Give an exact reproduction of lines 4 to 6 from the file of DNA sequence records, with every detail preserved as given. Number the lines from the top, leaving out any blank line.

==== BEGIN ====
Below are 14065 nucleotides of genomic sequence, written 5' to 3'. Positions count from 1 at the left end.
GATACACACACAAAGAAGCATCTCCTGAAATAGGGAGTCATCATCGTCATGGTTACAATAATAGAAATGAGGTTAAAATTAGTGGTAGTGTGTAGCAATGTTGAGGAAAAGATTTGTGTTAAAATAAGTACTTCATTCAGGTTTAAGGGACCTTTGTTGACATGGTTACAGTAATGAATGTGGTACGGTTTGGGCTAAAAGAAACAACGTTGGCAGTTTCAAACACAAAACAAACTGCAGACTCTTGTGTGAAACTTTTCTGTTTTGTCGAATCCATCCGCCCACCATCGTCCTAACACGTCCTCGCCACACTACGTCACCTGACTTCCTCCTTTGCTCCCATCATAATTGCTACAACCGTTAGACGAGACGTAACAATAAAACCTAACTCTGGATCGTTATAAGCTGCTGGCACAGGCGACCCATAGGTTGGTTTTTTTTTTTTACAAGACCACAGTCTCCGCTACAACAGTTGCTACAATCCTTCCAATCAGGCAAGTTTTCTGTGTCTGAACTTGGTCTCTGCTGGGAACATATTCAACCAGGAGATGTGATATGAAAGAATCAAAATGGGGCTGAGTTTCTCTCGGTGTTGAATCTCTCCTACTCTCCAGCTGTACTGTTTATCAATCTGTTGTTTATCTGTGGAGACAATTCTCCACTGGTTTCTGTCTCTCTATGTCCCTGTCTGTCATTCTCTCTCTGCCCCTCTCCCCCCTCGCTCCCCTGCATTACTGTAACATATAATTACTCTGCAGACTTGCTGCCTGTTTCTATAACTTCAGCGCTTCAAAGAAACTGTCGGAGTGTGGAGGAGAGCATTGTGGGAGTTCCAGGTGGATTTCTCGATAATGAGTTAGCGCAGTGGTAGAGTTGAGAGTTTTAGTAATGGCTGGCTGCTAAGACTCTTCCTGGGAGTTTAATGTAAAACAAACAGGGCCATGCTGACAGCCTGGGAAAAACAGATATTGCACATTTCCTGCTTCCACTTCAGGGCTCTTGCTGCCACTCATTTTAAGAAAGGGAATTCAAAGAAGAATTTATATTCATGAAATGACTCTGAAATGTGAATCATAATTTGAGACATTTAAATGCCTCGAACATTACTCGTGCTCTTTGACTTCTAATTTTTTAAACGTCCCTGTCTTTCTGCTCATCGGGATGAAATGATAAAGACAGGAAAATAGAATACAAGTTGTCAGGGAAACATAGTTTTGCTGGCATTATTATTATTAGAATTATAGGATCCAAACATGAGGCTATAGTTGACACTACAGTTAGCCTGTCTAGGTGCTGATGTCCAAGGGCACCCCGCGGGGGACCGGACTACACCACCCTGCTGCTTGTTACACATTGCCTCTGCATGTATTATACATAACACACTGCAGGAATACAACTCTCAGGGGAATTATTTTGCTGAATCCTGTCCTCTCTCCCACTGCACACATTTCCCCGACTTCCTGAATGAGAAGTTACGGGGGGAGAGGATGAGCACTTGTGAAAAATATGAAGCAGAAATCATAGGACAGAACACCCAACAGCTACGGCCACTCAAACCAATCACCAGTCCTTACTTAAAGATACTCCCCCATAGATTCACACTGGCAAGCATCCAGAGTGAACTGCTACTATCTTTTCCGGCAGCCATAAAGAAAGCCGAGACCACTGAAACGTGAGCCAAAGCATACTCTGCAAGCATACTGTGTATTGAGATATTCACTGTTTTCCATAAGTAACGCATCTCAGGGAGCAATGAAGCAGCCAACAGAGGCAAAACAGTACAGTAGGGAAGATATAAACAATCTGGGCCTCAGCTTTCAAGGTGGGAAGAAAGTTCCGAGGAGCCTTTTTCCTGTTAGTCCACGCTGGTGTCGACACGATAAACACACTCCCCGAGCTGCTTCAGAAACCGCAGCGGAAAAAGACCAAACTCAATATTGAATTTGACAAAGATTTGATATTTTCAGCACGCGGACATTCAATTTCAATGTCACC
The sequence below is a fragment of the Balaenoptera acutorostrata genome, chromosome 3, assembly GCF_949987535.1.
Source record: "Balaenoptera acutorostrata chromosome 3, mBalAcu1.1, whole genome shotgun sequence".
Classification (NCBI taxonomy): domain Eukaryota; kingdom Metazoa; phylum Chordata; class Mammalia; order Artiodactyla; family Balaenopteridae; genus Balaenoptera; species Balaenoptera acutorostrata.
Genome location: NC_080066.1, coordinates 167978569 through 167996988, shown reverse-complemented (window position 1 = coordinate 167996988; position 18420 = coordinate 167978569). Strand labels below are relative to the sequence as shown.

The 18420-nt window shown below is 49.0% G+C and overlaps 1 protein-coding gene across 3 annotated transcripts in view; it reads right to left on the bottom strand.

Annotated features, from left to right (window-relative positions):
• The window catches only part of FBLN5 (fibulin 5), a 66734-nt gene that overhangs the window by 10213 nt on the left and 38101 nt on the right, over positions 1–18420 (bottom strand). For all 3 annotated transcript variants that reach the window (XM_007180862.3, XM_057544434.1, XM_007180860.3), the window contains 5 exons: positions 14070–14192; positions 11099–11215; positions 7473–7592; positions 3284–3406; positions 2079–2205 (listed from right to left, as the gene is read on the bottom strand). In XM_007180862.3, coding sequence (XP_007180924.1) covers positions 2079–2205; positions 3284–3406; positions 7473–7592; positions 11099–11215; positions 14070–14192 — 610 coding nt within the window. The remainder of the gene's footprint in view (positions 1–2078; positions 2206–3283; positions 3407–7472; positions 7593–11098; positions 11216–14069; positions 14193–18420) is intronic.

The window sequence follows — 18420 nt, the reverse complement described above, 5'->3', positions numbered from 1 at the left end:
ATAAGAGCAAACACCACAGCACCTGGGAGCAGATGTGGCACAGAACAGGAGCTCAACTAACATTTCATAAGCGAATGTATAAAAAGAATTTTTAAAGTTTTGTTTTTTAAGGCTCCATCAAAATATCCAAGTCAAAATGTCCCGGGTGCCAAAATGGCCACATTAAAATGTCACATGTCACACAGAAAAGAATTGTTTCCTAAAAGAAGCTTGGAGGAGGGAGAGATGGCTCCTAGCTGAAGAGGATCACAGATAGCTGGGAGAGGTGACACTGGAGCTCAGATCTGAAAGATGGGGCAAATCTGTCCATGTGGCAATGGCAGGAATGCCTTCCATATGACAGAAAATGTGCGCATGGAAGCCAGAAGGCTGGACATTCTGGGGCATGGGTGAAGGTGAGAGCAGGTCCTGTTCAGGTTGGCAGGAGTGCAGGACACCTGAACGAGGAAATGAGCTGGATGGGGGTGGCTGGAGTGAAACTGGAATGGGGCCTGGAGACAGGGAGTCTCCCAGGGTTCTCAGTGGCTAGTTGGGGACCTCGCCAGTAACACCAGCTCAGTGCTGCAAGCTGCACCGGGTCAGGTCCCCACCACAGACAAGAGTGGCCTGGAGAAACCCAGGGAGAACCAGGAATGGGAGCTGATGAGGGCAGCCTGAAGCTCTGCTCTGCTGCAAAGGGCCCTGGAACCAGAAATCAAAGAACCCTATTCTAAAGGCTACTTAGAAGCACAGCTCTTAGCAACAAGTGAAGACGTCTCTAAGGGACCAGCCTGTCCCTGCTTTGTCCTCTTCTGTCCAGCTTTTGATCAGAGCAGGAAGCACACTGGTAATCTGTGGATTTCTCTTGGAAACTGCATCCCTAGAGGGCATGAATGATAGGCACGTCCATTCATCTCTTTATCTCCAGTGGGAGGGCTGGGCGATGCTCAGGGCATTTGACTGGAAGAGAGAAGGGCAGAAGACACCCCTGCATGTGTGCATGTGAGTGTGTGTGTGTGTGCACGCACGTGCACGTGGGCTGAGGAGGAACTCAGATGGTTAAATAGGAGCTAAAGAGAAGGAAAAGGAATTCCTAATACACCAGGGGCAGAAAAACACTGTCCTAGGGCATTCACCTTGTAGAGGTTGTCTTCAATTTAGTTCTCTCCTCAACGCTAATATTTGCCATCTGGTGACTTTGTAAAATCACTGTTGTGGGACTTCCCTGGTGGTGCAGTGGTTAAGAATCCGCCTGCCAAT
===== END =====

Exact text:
Source record: "Balaenoptera acutorostrata chromosome 3, mBalAcu1.1, whole genome shotgun sequence".
Classification (NCBI taxonomy): domain Eukaryota; kingdom Metazoa; phylum Chordata; class Mammalia; order Artiodactyla; family Balaenopteridae; genus Balaenoptera; species Balaenoptera acutorostrata.
Genome location: NC_080066.1, coordinates 167978569 through 167996988, shown reverse-complemented (window position 1 = coordinate 167996988; position 18420 = coordinate 167978569). Strand labels below are relative to the sequence as shown.